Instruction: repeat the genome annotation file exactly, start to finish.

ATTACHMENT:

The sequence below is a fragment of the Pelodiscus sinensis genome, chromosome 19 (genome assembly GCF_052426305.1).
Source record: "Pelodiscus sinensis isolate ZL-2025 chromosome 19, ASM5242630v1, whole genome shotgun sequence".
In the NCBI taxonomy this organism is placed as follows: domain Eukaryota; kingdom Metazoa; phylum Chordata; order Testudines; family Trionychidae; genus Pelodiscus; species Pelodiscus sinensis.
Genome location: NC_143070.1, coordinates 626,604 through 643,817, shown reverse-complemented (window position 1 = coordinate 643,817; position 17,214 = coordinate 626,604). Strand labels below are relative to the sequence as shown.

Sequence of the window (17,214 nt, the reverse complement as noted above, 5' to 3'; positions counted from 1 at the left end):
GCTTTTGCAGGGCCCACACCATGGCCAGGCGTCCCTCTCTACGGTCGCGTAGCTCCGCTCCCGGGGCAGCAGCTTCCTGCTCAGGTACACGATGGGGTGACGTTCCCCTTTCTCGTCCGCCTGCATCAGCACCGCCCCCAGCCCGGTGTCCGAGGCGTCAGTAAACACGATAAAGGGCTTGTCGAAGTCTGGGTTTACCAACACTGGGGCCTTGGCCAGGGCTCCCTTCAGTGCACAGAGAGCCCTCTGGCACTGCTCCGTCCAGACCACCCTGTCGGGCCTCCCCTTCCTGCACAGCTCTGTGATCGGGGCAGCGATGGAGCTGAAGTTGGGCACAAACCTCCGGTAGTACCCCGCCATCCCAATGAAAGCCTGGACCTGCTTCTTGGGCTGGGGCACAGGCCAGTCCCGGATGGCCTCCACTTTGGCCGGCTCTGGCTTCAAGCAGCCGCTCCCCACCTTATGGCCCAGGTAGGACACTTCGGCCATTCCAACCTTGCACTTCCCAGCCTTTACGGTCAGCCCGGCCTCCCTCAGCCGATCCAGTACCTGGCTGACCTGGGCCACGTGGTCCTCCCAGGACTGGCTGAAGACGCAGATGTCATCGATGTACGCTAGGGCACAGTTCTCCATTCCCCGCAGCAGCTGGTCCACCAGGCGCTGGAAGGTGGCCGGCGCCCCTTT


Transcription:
The sequence below is a fragment of the Pelodiscus sinensis genome, chromosome 19 (genome assembly GCF_052426305.1).
Source record: "Pelodiscus sinensis isolate ZL-2025 chromosome 19, ASM5242630v1, whole genome shotgun sequence".
In the NCBI taxonomy this organism is placed as follows: domain Eukaryota; kingdom Metazoa; phylum Chordata; order Testudines; family Trionychidae; genus Pelodiscus; species Pelodiscus sinensis.
Genome location: NC_143070.1, coordinates 626,604 through 643,817, shown reverse-complemented (window position 1 = coordinate 643,817; position 17,214 = coordinate 626,604). Strand labels below are relative to the sequence as shown.

Sequence of the window (17,214 nt, the reverse complement as noted above, 5' to 3'; positions counted from 1 at the left end):
GCTTTTGCAGGGCCCACACCATGGCCAGGCGTCCCTCTCTACGGTCGCGTAGCTCCGCTCCCGGGGCAGCAGCTTCCTGCTCAGGTACACGATGGGGTGACGTTCCCCTTTCTCGTCCGCCTGCATCAGCACCGCCCCCAGCCCGGTGTCCGAGGCGTCAGTAAACACGATAAAGGGCTTGTCGAAGTCTGGGTTTACCAACACTGGGGCCTTGGCCAGGGCTCCCTTCAGTGCACAGAGAGCCCTCTGGCACTGCTCCGTCCAGACCACCCTGTCGGGCCTCCCCTTCCTGCACAGCTCTGTGATCGGGGCAGCGATGGAGCTGAAGTTGGGCACAAACCTCCGGTAGTACCCCGCCATCCCAATGAAAGCCTGGACCTGCTTCTTGGGCTGGGGCACAGGCCAGTCCCGGATGGCCTCCACTTTGGCCGGCTCTGGCTTCAAGCAGCCGCTCCCCACCTTATGGCCCAGGTAGGACACTTCGGCCATTCCAACCTTGCACTTCCCAGCCTTTACGGTCAGCCCGGCCTCCCTCAGCCGATCCAGTACCTGGCTGACCTGGGCCACGTGGTCCTCCCAGGACTGGCTGAAGACGCAGATGTCATCGATGTACGCTAGGGCACAGTTCTCCATTCCCCGCAGCAGCTGGTCCACCAGGCGCTGGAAGGTGGCCGGCGCCCCTTT